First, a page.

I remember, back in 2016, sitting by the river Thames looking over the tower bridge in London and thinking about the people who live there, surrounded by all that history, all those monuments, and they don’t really care. It’s part of their day. It becomes mundane. I had the same feeling about Rome. If I moved there would I get used to all that? Would I begin to consider it ordinary or would I be able to keep the excitement and enthusiasm of being around so much history?
I must confess that even though Prague is considered one of the most beautiful cities in the World by many, I went there to visit a friend. That’s it. I didn’t think much of it or did any research. Just let things happen this time.
A very similar thing happened when I went to Edinburgh. I was not expecting much but the result was mesmerizing. It’s still one of my favourite places in the world.
I’m in Love
I’m not sure I can put my finger on what exactly all the cities I love the most have in common. From Seville to Edinburgh, from Nice to L.A, to Barcelona and now Prague, they all seem to be very particular and yet all of them completely won my heart over to the point it made me think: “I would love to live here”. I even looked for visa options, just to have all the info 😏
Prague has a beauty and a charm that is way beyond my ability to explain. The buildings, the details hidden all over the city, the food, the water. Of course, the fact that I had the most amazing two days with friends helped. I left with a feeling that I need to go back to spend more time and explore everything the city has to offer. All the museums, cafes, and parks. Also, the surrounding countries. It’s easy to get to Slovakia, Hungary, etc from there. Not to mention, Vienna.
Getting to Prague
Since the rest of the group was gonna go skiing on Monday, I decided to go straight to Vienna and then get a ride with Jirka to Prague. I left the B&B and headed to the train station to buy my ticket to Vienna.
The train station in Hüttau is so small it doesn’t even have a platform. You get off the train right there, in the middle of the tracks. What I didn’t think was that it would not have a ticket machine or booth so I could purchase the ticket.
Oh well, there wasn’t. But all good because I could buy the ticket online, right?
I got caught in some weird security check limbo on the website and could not use my card to buy anything. This was the same card and site I had used to purchase another 3 or 4 tickets before).
I ended up having to ask Jirka to buy the ticket for me. But it all worked out in the end and I got on the train without any issues. (Other than the imminent threat that my still very upset stomach would start erupting again.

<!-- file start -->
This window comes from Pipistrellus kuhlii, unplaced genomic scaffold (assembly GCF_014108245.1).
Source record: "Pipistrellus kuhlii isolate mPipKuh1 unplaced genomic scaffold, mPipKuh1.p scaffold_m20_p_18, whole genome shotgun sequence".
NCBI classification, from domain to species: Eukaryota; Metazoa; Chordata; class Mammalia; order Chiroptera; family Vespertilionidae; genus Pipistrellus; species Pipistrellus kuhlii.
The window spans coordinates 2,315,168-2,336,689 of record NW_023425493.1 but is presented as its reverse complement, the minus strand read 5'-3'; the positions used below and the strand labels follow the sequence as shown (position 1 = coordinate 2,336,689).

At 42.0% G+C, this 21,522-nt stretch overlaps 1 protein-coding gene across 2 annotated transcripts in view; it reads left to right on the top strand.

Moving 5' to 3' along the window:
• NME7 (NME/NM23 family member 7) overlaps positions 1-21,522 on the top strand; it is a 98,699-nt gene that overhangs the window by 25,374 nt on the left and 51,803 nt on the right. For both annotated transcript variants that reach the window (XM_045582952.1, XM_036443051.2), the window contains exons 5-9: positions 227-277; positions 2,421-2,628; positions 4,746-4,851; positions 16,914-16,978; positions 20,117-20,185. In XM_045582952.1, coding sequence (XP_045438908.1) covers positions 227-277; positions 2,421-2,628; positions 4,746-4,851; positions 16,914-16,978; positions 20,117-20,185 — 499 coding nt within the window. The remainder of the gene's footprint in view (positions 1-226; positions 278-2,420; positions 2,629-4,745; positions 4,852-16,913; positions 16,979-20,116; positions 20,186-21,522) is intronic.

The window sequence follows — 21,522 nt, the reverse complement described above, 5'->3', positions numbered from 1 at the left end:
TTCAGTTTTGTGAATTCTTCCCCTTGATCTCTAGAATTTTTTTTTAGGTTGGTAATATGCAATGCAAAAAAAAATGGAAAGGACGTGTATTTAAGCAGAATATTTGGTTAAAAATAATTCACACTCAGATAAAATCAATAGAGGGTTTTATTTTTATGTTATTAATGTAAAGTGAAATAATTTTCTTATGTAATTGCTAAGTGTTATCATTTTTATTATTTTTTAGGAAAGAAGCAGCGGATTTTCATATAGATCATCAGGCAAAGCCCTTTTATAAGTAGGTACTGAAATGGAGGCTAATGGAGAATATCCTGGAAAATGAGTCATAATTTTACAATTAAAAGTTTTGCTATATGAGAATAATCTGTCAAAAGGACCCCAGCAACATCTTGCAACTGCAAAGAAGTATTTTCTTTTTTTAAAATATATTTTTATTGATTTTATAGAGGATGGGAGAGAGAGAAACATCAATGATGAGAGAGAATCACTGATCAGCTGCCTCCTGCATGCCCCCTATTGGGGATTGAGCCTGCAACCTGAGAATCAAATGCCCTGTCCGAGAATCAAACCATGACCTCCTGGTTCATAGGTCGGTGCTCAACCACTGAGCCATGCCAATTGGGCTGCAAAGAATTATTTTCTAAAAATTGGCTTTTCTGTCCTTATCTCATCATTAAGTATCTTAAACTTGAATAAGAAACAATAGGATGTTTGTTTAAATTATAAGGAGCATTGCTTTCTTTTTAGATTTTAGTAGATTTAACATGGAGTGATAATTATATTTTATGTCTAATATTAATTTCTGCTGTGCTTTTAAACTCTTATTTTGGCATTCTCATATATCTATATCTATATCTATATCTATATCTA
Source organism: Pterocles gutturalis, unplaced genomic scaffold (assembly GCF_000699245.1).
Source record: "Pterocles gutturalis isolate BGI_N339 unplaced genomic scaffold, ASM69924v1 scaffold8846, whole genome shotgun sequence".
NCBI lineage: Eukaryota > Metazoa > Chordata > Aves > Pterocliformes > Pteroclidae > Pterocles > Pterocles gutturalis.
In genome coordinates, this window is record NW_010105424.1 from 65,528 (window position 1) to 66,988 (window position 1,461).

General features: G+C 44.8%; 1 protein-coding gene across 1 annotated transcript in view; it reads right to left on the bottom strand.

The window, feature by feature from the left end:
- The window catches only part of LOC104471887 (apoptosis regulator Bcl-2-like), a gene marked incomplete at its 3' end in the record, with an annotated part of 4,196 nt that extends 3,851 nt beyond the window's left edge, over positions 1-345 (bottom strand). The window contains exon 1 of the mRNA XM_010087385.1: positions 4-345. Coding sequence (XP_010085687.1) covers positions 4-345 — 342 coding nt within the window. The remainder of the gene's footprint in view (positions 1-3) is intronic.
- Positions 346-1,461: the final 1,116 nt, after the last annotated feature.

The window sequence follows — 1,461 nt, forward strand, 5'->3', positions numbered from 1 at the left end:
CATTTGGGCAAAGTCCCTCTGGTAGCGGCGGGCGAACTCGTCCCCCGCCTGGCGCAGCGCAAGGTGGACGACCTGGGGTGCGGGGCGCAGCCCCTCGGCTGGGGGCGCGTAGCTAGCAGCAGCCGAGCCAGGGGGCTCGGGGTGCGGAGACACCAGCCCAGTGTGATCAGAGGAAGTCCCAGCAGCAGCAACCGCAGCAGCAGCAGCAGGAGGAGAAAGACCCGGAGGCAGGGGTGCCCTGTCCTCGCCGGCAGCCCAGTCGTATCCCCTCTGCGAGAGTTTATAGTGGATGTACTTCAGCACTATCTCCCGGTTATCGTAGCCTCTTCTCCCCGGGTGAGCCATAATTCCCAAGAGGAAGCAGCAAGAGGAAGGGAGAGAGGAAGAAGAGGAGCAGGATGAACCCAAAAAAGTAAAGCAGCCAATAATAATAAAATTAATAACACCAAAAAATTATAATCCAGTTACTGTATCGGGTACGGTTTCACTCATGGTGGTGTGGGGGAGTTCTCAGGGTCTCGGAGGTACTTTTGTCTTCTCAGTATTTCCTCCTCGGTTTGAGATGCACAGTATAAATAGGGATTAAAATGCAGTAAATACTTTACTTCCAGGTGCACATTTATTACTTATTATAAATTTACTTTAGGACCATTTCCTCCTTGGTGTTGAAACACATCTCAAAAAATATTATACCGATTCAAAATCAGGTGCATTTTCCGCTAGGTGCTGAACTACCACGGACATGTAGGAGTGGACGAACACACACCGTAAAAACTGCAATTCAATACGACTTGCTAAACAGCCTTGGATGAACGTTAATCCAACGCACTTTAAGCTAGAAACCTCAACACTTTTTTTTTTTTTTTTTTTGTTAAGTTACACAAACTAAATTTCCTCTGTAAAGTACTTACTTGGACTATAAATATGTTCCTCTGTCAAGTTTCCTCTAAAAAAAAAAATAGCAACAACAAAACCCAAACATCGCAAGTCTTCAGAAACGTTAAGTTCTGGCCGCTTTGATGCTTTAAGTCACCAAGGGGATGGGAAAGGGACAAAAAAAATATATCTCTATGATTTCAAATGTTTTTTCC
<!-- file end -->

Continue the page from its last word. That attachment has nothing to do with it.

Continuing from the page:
We left Vienna around 4:30 PM and headed to Prague with no incidents.
Exploring Prague – Tuesday
Prague is divided into 10 municipal districts and 22 administrative districts. I stayed in Praha 6, which is the largest Prague district. It is located in the northwest of the city. This, to be honest, I found very confusing. Jirka tried to explain how the address system works and I got dizzy trying to understand.
On Tuesday, after work, Damianne and I went for a walk and visited some interesting landmarks. We started with the Castle and the Cathedral.
The Castle is a UNESCO World Heritage site. Today, besides being the seat of the head of state, is also an important cultural and historical monument. It’s also where the Crown Jewels are kept. Also, the relics of Bohemian kings, precious Christian relics, art treasures and historical documents.
You can visit the castle and walk in most areas with some of them requiring a ticket to enter. The Cathedral e so big the only picture I was able to take turned out very weird. I had to take a vertical panoramic picture so it could fit.
St. Vitus Cathedral is the largest and the most important temple in Prague. The building is absolutely stunning. It began to be built in 1344 by Charles IV in a Gothic style. In 1419 the construction of the Cathedral stopped because of the Hussite Wars and remained uncompleted for centuries.
The cathedral is open to visitors, but we missed it by 5 minutes.
In the very heart of the Castle, there is a small, but beautiful garden called Zahrada na Baště. The garden was designed in the 30s by the Slovenian architect Josip Plečnik.
Other than the nice landscaping, the garden hides a secret. It’s called Plečnik staircase.
He designed it so that when you stand and speak in the middle of the circle you will hear your voice echo. And not just any kind, it sounds like you are talking to yourself from below!
It’s so weird but a very fun experience.
We also saw the (small) change of guard. The big one happens at a different time.
Everywhere you look, the details are breathtaking.
Outside of the Castle